Channel Wrecks - Post Battle of Britain

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10 years 4 months

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Apologies if this has been discussed previously... I was reading about the Goodwin Sands Dornier at the weekend and it was facinating looking in hindsight at how well the Aircraft has been preserved over the years if you take into account the tides and salt of the Channel, a real survivor. It made me think i assume in the fifties/sixties a significant amount of Aircraft wrecks must have been discovered or washed up post Battle of Britain when you think of the extent of the Battle. My question is, what were the notable wrecks discovered that perhaps are now in museums or still within the depths? I also assume there were a number of wrecks that fisherman were aware of in the past that are now no more due to the salt and prevailing tides or have since dissapeared? Wondy
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Not far from the Dornier and in deeper water is a JU88 that is largely complete and which has been filmed by Bob Peacock. Pix on Youtube. Meanwhile the polytunnels at Cosford are empty !

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'Meanwhile the polytunnels at Cosford are empty ' -does that mean the citrus has stopped flowing or the aircraft has been moved elsewhere?

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I've always wondered If Bruce Lawless' Tempest 5 is still off the coast of Dover or is it Folkestone? This was the first instance of a Tempest being ditched successfully. Graham

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The Dornier fuselage cockpit and components have been taken into MBCC. Wing still in the wash.

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So now would be a good time to lift that P-38 off the Welsh coast before the weather gets worse, and before the Cosford tunnels get abandoned or dismantled? And given that it's the only P-38 in the UK....

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Graham, JN772 is off Dungeness, or to be more exact :- "HSL178 sighted an aircraft crashing into sea, position 110 degrees Dungeness 2 miles and recovered pilot uninjured. 22:10. AIR29/445" In essence everything that went into the Channel is still there in some form or other. In the same way that all other crashes on land, even those recovered at the time, have left fragments on the surface they struck even if it is just paint flakes. What pieces that are left on land and underwater is what was not recovered at the time/later and are being reduced to elements by chemical corrosion/reaction. For the more intact underwater and shoreline wreck to survive to present day requires a multitude of conditions to occur together and these usually only occur in a few localised areas off the UK coast. The better question is what could still survive in x and y areas. As an example look at the preservation state of fabric label on the Snorkel Parka from the Liberator, compared to the metal, in this special area of the Channel. http://www.wessexarch.co.uk/projects/marine/alsf/wrecks_seabed/round2rov/wa1001/b-24_wa1001_media.html Regards Ross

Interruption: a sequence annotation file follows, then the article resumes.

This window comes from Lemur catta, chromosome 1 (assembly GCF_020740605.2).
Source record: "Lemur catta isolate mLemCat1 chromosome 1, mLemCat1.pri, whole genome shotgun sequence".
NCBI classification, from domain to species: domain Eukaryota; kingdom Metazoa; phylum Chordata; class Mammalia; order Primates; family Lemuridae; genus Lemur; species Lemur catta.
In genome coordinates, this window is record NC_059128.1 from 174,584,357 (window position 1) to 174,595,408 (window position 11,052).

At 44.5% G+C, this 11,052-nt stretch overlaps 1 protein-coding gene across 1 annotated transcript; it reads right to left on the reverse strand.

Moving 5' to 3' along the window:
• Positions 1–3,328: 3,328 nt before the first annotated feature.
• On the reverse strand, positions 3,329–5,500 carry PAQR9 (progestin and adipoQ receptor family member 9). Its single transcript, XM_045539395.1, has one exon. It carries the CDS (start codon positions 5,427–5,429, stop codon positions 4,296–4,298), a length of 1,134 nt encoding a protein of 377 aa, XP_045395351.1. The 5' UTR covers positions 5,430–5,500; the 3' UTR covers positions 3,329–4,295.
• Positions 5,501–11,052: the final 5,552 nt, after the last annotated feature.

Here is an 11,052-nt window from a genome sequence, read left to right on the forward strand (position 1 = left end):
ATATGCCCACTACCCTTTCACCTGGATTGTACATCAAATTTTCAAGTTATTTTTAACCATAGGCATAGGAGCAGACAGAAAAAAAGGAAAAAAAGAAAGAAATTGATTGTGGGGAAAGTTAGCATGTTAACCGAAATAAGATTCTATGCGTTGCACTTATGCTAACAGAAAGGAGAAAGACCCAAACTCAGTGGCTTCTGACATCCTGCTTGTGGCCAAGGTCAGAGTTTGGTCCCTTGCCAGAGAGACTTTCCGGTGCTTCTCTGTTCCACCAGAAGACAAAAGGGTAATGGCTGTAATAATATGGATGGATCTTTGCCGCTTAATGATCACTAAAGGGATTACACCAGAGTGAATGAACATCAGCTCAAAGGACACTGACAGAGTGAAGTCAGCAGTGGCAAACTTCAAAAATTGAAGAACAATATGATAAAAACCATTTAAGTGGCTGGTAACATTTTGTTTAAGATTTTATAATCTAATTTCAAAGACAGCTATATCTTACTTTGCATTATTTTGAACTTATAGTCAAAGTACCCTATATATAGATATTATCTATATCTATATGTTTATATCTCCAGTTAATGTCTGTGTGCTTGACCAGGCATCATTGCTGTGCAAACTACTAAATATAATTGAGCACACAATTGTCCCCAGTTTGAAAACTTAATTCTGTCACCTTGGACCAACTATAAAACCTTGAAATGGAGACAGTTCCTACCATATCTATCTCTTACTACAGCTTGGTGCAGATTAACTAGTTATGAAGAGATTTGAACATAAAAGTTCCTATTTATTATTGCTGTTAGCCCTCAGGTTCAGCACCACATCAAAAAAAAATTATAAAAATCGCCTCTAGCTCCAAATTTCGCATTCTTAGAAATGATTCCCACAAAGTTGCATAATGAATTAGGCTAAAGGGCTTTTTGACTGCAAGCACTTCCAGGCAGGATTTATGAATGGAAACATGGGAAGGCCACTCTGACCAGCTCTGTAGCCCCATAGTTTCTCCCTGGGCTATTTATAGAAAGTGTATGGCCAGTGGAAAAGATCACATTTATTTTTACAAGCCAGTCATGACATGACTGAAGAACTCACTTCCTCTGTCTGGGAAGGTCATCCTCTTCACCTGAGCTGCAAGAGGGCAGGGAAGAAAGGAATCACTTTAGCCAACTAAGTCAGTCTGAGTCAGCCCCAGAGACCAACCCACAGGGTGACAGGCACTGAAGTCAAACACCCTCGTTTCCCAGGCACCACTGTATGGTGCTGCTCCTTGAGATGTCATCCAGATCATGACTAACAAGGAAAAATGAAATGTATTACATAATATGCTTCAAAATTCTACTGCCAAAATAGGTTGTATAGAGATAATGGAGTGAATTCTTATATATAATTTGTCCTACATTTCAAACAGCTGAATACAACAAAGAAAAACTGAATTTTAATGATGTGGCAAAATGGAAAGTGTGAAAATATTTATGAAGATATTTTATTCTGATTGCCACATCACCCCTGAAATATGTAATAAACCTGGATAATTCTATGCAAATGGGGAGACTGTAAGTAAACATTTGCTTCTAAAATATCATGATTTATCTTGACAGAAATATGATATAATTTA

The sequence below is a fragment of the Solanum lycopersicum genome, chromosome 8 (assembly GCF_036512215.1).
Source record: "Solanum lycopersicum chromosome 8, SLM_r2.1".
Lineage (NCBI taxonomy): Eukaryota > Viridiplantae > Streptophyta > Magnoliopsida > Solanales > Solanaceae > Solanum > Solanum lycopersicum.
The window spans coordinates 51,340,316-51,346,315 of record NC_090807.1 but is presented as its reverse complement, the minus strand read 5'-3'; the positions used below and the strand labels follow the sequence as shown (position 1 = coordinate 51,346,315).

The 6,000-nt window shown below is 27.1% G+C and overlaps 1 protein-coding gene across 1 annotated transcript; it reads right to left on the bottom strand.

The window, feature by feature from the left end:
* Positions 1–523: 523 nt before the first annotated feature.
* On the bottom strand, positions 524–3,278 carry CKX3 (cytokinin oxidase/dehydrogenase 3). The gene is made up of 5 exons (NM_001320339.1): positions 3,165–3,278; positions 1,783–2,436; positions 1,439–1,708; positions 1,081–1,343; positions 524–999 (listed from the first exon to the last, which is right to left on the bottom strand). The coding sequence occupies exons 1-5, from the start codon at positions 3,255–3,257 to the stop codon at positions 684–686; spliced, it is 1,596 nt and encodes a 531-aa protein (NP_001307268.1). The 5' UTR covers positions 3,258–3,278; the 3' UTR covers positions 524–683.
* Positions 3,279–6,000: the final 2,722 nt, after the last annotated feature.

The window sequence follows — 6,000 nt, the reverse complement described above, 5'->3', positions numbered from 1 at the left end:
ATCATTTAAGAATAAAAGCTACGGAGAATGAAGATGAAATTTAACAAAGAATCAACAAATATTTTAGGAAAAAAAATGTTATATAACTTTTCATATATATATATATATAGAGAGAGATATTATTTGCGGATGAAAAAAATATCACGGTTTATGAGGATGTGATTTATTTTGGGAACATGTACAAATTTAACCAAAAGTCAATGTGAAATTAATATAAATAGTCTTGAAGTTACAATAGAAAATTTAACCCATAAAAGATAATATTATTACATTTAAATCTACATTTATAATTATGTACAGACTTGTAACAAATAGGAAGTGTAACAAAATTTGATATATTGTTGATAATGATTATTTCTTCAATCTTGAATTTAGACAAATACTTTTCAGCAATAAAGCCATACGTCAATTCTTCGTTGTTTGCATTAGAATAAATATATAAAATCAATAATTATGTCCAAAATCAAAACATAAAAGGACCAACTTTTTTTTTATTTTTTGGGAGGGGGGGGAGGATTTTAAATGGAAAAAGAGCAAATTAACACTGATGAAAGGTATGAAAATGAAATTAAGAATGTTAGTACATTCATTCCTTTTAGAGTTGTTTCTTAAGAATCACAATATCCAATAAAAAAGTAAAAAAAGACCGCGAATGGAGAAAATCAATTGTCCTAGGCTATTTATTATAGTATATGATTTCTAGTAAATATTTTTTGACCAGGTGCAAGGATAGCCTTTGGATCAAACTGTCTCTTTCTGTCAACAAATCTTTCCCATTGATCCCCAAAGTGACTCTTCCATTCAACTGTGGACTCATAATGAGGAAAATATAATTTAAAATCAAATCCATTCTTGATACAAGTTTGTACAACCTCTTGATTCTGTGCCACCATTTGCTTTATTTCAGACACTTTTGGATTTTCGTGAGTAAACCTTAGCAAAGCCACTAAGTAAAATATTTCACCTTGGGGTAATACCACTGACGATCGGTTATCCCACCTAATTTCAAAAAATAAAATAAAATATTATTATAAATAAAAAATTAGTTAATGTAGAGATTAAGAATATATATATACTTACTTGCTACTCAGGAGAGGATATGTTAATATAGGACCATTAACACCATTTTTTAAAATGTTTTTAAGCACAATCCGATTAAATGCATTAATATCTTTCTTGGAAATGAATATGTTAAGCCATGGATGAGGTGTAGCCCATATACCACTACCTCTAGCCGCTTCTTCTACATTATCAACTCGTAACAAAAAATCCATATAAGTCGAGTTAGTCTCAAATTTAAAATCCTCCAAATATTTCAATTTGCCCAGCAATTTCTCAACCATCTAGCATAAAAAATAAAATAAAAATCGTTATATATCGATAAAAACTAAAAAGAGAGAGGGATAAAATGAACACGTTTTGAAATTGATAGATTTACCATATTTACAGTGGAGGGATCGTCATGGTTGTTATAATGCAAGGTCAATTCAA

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10 years 4 months

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Graham, JN772 is off Dungeness, or to be more exact :- "HSL178 sighted an aircraft crashing into sea, position 110 degrees Dungeness 2 miles and recovered pilot uninjured. 22:10. AIR29/445" In essence everything that went into the Channel is still there in some form or other. In the same way that all other crashes on land, even those recovered at the time, have left fragments on the surface they struck even if it is just paint flakes. What pieces that are left on land and underwater is what was not recovered at the time/later and are being reduced to elements by chemical corrosion/reaction. For the more intact underwater and shoreline wreck to survive to present day requires a multitude of conditions to occur together and these usually only occur in a few localised areas off the UK coast. The better question is what could still survive in x and y areas. As an example look at the preservation state of fabric label on the Snorkel Parka from the Liberator, compared to the metal, in this special area of the Channel. http://www.wessexarch.co.uk/projects/marine/alsf/wrecks_seabed/round2rov/wa1001/b-24_wa1001_media.html Regards Ross
Hi Ross, Thank you for your post very interesting and informative! Wondy